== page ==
By John Tertuliani
Catching saugeyes in the summer is less predictable than in the late winter and early spring. Consider heading east or southeast for some action during the warmer months. A good strategy may be to try one of those lakes with good numbers of saugeyes and not so much of the heavy pressure these fish become accustomed to elsewhere. If you like fishing for saugeyes and have not been to one of the following lakes, a few trips to one or all of them may up your success. Atwood, the first lake recommended is in District 3. The other lakes are in District 4.
Recent survey results from Atwood Lake, in Tuscarawas and Carroll counties in east central Ohio, show very good numbers in the 15- to 20-inch range, many measuring 16 to 17 inches. Shoreline access is available at the dam, and the abundant riprap is popular with anglers through the seasons. Boat anglers may want to try their hand at the hump south of the bay near Deep Springs Cemetery. State Route 542 (Magnolia Road SW) crosses the bay.
The hump goes from 6 to 12 feet and is close to 15 feet of water, an ideal place to look as summer rolls around. Saugeyes seek structure in deeper water, structure such as a secondary breakline in the main basin. They still move up on the points to feed. When they do, they do not linger, staying only long enough to find something to eat and then they go back down to deeper water.
Recent survey results from Seneca Lake, in Guernsey and Noble counties in southeastern Ohio, show very good numbers in the 14- to 17-inch range with some fish up to 22 inches. Shoreline access is available along the dam.
As with other lakes, abundant riprap is popular with anglers year-round. Boat anglers may want to consider the areas around both islands. Concentrate your efforts on points, humps, and breaklines related to these islands. Another area worth trying is near the State Route 313 bridge in the northeast portion of the lake. Called Cadillac Bay by the locals, there is a submerged hump out in front of and slightly south of the mouth of the bay.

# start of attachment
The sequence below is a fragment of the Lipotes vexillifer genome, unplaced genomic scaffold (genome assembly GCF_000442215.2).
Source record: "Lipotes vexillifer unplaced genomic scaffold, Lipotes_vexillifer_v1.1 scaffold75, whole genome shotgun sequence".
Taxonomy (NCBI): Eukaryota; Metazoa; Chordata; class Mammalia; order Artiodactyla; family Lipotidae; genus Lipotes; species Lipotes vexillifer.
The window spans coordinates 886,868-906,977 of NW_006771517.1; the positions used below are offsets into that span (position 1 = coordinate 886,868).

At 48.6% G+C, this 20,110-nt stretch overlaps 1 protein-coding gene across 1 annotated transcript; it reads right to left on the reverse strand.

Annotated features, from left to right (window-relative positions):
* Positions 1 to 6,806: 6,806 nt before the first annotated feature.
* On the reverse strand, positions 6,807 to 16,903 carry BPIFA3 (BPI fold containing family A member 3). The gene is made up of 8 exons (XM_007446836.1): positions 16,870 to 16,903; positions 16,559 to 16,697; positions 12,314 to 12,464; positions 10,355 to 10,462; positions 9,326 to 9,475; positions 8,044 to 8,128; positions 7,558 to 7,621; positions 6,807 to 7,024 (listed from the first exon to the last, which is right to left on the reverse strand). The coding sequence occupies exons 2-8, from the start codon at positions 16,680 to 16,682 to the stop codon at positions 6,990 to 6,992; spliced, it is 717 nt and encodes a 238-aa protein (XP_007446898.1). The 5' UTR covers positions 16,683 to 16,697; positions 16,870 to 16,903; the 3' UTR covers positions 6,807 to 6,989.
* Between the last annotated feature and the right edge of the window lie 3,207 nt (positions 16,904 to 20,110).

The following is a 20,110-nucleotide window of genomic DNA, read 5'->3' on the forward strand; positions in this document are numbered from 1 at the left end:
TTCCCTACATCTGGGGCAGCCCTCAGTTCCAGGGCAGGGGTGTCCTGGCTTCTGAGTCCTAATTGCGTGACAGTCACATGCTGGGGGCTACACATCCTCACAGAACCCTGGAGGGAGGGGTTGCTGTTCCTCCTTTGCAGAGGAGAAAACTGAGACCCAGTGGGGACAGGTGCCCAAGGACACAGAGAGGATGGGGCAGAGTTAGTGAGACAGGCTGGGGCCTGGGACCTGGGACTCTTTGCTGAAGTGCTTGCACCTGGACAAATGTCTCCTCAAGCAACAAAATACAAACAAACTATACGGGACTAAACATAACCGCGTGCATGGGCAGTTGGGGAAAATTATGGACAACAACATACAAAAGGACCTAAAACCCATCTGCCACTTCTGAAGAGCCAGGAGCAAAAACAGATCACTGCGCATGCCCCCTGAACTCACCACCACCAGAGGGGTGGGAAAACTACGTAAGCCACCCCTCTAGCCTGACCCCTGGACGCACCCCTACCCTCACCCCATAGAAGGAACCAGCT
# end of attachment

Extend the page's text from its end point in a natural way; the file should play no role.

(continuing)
Survey results from Piedmont Lake, in Harrison and Belmont counties, indicate anglers should expect high catch rates for saugeyes under the 15-inch minimum length limit. A six-fish bag can be achieved if anglers are willing to work through a lot of smaller fish.
Good shoreline access is limited to the area at the dam. There is a submerged roadbed starting near the southeast corner of the dam and extending across the lake in a southwest direction. Boat anglers can try the area where the lake narrows and begins to snake back and forth just past the 4-H camp and approaching Indian Run Bay.
If you prefer a smaller lake, consider Lake Logan in Hocking County. Recent surveys show a population more evenly distributed in size than some of the other saugeye lakes in the vicinity. Saugeyes much larger than those sampled in the bigger lakes were in a recent Lake Logan survey. This may be explained by a smaller overall population; it may also be due to saugeyes remaining in the lake longer instead of leaving through the spillway. Adults ranged from 10 to 26 inches in length.
The area around the state park swimming beach has been productive for anglers. Keep in mind that fishing is not allowed directly on the beach. Another place to consider is a large culvert that goes under Lake Logan Road, near the marina. Anglers are successful in front of it as well as at the bank approaching the culvert. And as is the case with many lakes, the riprap protecting the dam seems to hold saugeyes at some point during the seasons.
Another smaller option in Vinton County, recent surveys in Lake Rupert showed a population similar to that of Lake Logan – a somewhat even distribution of sizes with greater numbers of larger fish than surveyed in some of the bigger lakes. Lake Rupert is popular for ice fishing when winters are cold enough to create safe ice. During the early spring, anglers focus their effort along the riprap that extends along State Route 683. As the fishing season progresses, angling pressure moves down toward the dam, concentrating on long points and breaklines. This lake gets pretty weedy; working the outside edges of weedbeds can lead to success.
A jig and soft plastic bait often tipped with a minnow or chunk of nightcrawler is a popular and effective presentation to start with, either by drifting in a boat or casting from shore. Crankbaits are often productive as well. Trolling is also popular. Hard to beat in the summer, you can cover large expanses of water quickly and effectively. Like walleye anglers, saugeye anglers find success with a bottom bouncer.